Beets and their greens have long been a favorite of mine. This week I consumed some of both and they consumed me.

Our good friends, Jeannette and Harold Tanke gifted me with a big black garbage bag full of beets and greens gleaned from their lovely Grand Forks garden. I was going to preserve the beets by canning them in pint jars until two people told me they freeze their beets. Online I also learned you can freeze the greens as well.

I’m happy to report that as this week nears its end, all those beets and all those greens are in bags tucked away in our freezer just waiting for winter.

Here’s how to prepare beets for the freezer:






1. Trim all but 1/2-inch off the top of the beet. Leaving that ½-inch prevents the beet from bleeding its redness. Also leave the root intact. Wash with a vegetable brush or a cloth.

2. Sort by size and put beets in a large kettle. Add water to cover and bring water to a boil. Reduce heat and simmer until beets are tender; about 20 minutes for small beets, 45 minutes for larger beets. They have cooked sufficiently when you can pierce them with a fork.

3. Drain cooking water and place beets in ice water for about 10 minutes or until they are cool enough to handle.

4. Slice off the top of the beet and by rubbing your hands against the beet slip off the skin.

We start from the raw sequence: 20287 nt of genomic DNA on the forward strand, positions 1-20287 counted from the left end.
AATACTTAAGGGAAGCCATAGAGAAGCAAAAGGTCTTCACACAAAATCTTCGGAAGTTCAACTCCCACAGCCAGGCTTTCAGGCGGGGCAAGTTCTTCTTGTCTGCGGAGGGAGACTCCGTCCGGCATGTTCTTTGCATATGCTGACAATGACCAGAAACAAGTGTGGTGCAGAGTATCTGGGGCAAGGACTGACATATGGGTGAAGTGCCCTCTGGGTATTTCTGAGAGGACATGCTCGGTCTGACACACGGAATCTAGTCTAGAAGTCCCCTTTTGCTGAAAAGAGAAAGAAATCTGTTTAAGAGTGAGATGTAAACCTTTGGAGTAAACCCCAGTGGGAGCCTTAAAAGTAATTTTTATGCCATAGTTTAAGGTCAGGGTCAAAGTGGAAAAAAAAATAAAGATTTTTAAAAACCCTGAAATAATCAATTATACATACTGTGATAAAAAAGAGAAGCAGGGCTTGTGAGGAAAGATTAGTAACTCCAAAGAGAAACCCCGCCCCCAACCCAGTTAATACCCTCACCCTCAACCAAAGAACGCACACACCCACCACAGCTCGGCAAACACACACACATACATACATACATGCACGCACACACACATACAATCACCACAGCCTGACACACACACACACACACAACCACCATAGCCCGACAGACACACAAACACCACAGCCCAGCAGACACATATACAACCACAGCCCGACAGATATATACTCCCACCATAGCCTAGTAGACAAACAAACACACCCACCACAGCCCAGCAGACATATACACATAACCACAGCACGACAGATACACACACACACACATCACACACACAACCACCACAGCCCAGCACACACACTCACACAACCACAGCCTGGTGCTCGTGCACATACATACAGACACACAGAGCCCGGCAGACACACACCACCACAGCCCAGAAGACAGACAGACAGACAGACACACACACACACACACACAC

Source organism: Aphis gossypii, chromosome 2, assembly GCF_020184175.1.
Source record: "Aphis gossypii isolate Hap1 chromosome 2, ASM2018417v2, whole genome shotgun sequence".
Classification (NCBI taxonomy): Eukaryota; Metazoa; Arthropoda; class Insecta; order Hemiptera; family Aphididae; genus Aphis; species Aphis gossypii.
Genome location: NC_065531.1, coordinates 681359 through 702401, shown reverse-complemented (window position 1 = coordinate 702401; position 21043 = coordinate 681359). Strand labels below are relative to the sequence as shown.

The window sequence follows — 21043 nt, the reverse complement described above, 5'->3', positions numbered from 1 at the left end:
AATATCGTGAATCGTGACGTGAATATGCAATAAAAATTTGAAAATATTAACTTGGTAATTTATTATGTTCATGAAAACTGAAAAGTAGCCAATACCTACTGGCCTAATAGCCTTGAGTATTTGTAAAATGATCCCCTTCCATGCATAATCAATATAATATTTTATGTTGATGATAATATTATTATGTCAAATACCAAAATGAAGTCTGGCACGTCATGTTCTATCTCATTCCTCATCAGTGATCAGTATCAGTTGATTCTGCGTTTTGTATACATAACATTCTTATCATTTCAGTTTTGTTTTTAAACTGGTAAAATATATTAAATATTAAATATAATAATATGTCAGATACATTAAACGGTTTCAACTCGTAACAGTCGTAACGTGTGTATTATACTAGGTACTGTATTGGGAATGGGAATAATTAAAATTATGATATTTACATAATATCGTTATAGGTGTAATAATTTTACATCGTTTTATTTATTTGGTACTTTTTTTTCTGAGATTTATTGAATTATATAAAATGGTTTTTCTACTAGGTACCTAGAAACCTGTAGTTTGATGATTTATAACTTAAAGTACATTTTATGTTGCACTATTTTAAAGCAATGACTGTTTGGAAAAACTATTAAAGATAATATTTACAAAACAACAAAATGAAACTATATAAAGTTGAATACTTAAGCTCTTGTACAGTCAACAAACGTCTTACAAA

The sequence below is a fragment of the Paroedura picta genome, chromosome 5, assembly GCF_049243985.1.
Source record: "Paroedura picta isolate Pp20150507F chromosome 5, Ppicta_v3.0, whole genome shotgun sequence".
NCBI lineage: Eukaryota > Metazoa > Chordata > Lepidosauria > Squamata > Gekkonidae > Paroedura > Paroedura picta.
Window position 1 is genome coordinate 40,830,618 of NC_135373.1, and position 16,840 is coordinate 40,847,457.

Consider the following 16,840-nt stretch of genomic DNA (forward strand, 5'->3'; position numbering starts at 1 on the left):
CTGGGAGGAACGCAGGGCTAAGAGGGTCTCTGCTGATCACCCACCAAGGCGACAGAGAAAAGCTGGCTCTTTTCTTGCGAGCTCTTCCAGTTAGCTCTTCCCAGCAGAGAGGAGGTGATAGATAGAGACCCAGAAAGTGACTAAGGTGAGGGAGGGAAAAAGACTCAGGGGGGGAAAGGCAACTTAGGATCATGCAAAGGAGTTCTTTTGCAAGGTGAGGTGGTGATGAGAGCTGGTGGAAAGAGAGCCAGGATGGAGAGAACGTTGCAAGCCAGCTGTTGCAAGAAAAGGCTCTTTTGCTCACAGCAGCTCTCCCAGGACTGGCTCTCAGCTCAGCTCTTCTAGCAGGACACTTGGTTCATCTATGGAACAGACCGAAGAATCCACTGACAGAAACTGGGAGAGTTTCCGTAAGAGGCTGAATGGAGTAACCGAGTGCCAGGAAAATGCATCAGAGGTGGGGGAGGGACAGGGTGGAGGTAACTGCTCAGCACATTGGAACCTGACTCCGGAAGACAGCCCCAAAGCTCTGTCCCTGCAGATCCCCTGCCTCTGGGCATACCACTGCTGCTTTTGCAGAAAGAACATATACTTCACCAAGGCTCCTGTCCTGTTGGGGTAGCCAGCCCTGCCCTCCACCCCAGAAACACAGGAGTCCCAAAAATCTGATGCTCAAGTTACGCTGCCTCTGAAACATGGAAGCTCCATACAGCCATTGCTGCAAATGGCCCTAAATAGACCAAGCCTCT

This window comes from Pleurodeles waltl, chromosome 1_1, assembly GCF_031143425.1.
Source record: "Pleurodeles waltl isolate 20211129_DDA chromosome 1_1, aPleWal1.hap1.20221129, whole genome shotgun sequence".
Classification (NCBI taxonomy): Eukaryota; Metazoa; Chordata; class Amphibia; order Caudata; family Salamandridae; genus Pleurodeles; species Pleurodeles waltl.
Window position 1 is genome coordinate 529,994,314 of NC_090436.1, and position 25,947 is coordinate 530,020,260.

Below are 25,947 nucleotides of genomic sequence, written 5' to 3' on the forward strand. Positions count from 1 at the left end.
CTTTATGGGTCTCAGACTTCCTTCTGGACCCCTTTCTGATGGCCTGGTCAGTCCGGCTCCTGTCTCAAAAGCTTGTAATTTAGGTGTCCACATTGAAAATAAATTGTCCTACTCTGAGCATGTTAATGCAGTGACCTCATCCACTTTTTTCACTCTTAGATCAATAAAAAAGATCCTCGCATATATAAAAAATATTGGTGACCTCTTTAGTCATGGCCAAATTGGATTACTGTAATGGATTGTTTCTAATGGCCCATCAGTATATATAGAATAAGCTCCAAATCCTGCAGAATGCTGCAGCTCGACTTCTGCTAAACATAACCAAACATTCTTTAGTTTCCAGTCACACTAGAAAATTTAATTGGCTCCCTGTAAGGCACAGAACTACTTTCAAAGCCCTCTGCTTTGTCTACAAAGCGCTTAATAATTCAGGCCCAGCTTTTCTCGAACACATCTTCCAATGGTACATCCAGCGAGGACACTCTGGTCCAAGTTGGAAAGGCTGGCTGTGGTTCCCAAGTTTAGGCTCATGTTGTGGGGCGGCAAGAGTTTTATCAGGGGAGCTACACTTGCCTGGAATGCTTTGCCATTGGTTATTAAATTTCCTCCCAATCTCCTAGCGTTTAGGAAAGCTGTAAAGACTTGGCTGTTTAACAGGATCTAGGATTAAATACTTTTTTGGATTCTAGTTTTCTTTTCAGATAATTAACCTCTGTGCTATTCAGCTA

5. Either slice or dice the beets. Do not leave whole as I’m told whole beets don’t freeze well.

6. Place beets in quart-size zip-lock freezer bag and label content and date.

7. To avoid freezer-burn, the air inside the bag should be expelled. I don’t have a vacuum sealer so I inserted a straw at the end of a bag, sealed it up to the straw, sucked the air out through the straw then quickly sealed the tiny opening. Works like a charm.

Now for those yummy greens:

I was so delighted to learn that beet greens freeze beautifully as they are a great addition to soup, stews and omelets.

I cut the stems off the leaves, gave them three washings in cold water and watched them perk up right before my eyes.

I blanched the greens in boiling water one to two minutes, drained them, tossed them in an ice bath and swished them around a bit. Then I squeezed the water from the greens and put them in freezer bags once again expelling all the air with a straw.

The greens hang onto their vibrant green color. They have a wonderfully earthy flavor that is hard to describe. I like to serve them with a bit of bacon grease (adds a smoky flavor), salt, pepper and vinegar. My husband, Jim, loves vinegar on many things. In fact, he puts vinegar on his hot buttered beets and imagines them as beet pickles, which we also love.

Here’s what they say about beets and their greens:

Beets contain valuable nutrients that may help lower blood pressure, fight cancer and inflammation, boost stamina, and support detoxification

Beet greens are equally, if not more, nutritious with nutrients that may strengthen your immune system and support brain and bone health.

Just so you know — if you only eat beets and chuck their greens you may be doing yourself a disservice. Research shows that the greens also may help ward off osteoporosis by boosting bone strength and they may fight Alzheimer’s disease.